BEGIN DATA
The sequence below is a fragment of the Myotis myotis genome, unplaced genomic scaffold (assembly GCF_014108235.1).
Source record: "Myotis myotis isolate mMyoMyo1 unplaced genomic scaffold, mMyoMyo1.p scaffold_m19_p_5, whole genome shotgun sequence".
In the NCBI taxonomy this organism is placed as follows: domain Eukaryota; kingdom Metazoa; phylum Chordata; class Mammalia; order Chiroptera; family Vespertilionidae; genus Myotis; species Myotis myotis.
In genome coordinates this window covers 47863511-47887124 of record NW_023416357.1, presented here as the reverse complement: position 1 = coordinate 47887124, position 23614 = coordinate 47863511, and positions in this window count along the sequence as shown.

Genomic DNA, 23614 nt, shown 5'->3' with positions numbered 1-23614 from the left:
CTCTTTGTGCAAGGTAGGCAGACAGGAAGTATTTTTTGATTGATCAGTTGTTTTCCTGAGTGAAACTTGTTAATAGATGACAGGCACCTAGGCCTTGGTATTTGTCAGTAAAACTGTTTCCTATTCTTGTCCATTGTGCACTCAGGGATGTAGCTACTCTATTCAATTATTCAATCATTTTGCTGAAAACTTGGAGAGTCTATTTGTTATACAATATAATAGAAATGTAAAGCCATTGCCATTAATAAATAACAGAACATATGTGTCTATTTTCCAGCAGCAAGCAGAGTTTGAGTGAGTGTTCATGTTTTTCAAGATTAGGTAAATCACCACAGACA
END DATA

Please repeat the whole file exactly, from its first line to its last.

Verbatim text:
The sequence below is a fragment of the Myotis myotis genome, unplaced genomic scaffold (assembly GCF_014108235.1).
Source record: "Myotis myotis isolate mMyoMyo1 unplaced genomic scaffold, mMyoMyo1.p scaffold_m19_p_5, whole genome shotgun sequence".
In the NCBI taxonomy this organism is placed as follows: domain Eukaryota; kingdom Metazoa; phylum Chordata; class Mammalia; order Chiroptera; family Vespertilionidae; genus Myotis; species Myotis myotis.
In genome coordinates this window covers 47863511-47887124 of record NW_023416357.1, presented here as the reverse complement: position 1 = coordinate 47887124, position 23614 = coordinate 47863511, and positions in this window count along the sequence as shown.

Genomic DNA, 23614 nt, shown 5'->3' with positions numbered 1-23614 from the left:
CTCTTTGTGCAAGGTAGGCAGACAGGAAGTATTTTTTGATTGATCAGTTGTTTTCCTGAGTGAAACTTGTTAATAGATGACAGGCACCTAGGCCTTGGTATTTGTCAGTAAAACTGTTTCCTATTCTTGTCCATTGTGCACTCAGGGATGTAGCTACTCTATTCAATTATTCAATCATTTTGCTGAAAACTTGGAGAGTCTATTTGTTATACAATATAATAGAAATGTAAAGCCATTGCCATTAATAAATAACAGAACATATGTGTCTATTTTCCAGCAGCAAGCAGAGTTTGAGTGAGTGTTCATGTTTTTCAAGATTAGGTAAATCACCACAGACA